Dream Inn: The Driftwood is a relaxing HOG without minigames or adventure elements

Have you ever dreamed about owning your own inn? Well now is your chance. The Driftwood Inn is up for auction and you decide it’s time to chase your dreams. After the very long winded narrator fills you in, you are off to see your new inn. Unfortunately, it’s not exactly what you were expecting. The Driftwood has fallen into disrepair and it’s up to you, and your very enthusiastic manager to restore it to its former glory.

Dream Inn: The Driftwood is a pure hidden object game. If you are looking for puzzles or adventure elements, this is not the game for you. If you are looking for a relaxing hidden object game with a side of decorating then you’ve come to the right place.

 The Driftwood

The formula for Dream Inn is very straight forward. You will be unlocking each of the rooms in the inn as you go along and earning coins for finding hidden objects. You will use these coins to purchase upgrades for the Driftwood. By the end of the game you will have hopefully restored the inn to grandeur.

You will visit each room in the Driftwood three times. The first time you enter a room you will be placing objects in the scene. Some of these are easy to place, such as a phone receiver with a telephone base, others leave you wondering where it goes. Trying to figure out where you’re supposed to place a basket in a room can be frustrating when there are numerous places it could go.

The second time you enter the room you will be given a list of several items to find, as you find the items more items will be added to the list. Finding these items is how you unlock the other rooms. Each room has a certain number of specific items that have to be found before it can be unlocked. These items are the ones you will be placing in the room on your first entry.

The last time you enter the room you will be looking for 15 of the same items for a buyer. You could be looking for anything from pipes to chalices.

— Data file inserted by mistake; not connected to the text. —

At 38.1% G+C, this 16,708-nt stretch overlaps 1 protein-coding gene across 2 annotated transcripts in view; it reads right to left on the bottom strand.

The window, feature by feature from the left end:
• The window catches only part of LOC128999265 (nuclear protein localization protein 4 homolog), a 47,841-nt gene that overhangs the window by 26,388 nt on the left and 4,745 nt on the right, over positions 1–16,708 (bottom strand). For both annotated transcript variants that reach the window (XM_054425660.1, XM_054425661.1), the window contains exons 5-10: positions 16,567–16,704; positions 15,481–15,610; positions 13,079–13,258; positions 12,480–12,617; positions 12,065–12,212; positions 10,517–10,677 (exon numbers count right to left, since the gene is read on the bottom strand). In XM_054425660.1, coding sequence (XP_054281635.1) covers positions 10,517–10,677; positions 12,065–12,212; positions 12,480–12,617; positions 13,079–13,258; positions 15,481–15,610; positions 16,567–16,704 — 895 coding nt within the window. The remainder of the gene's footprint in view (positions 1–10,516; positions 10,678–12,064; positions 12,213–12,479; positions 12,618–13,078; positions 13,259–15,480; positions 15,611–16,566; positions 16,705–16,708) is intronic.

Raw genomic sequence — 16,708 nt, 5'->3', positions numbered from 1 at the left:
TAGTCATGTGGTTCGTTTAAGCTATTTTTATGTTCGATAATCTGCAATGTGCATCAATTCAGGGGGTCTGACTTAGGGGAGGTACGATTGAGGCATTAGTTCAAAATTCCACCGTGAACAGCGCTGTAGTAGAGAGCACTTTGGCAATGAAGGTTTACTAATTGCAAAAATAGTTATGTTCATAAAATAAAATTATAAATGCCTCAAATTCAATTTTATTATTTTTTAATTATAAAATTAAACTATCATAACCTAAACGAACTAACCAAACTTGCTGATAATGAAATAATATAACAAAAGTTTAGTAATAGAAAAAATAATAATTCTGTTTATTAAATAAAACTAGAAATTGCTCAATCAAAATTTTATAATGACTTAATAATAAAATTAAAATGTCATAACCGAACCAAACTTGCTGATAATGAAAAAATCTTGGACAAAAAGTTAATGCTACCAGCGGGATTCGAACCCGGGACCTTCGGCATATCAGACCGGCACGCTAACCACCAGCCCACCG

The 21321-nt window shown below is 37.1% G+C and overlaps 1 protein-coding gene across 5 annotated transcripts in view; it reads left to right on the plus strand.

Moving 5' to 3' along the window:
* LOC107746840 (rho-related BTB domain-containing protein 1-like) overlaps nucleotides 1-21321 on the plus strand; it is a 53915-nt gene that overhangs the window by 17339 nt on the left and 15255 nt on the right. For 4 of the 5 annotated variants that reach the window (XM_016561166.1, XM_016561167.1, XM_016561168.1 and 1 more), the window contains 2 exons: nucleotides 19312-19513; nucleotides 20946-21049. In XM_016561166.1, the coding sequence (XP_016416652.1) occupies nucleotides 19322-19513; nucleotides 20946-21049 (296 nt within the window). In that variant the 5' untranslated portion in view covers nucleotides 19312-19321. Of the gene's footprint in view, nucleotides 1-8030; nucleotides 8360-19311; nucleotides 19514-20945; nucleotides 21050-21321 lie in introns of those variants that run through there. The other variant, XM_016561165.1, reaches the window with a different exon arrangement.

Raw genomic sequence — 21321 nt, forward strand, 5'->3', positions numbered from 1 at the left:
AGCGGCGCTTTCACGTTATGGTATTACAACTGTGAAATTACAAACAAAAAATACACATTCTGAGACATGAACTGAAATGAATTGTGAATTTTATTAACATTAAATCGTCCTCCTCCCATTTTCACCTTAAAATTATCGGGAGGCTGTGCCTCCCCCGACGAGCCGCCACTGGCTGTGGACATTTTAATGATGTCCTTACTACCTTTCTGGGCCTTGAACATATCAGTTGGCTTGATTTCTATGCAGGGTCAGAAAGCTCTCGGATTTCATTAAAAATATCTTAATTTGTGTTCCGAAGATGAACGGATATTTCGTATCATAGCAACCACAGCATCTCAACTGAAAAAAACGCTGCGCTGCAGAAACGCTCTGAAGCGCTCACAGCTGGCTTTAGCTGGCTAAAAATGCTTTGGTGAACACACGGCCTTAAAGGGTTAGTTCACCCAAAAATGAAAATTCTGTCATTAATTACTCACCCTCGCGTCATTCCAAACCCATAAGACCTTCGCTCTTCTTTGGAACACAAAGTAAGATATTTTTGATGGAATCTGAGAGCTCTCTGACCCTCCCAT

The Driftwood

Finding items earns you coins that you can use to repair and upgrade the Driftwoods exterior. You can also find additional coins hidden in the room for extra money. You will have a lot of upgrade options such as what color to paint the inn and how to landscape the yard. This is a fun side game that is reminiscent of Gardenscapes.

If you get stuck during your visit to The Driftwood, don’t worry, there are plenty of hints to be had. In each scene you can find magnifying glasses that will give you an additional hint. You get a coin for each unused hint at the end of the scene so you might want to hang onto them. There is also a cat hiding in the scene that will cause the items you are looking for to shake, a magnet that pulls you toward objects and a party popper that briefly illuminates all objects that are currently listed.

After a while the game does become repetitive. You know you’ll be visiting each room three times and you know exactly what you need to do each time. The most irritating aspect of the game though is the inn manager. She follows you around giving you information about everything. She is quite longwinded and you’ll likely find yourself clicking through her dialogue at some point. This makes the already thin storyline even thinner. She is also voiced on occasion but keeps saying the same lines over in a forced British accent. It’s funny at first, but starts to grate after time.

All in all, Dream Inn: The Driftwood is a solid hidden object game, but it just doesn’t stand out. It doesn’t really add anything new to the genre and it get old quickly. It also doesn’t offer much in the way of replay value as the objects are always the same. On the other hand, if you are looking for a relaxing game with pleasant graphics, I would recommend giving this one a try.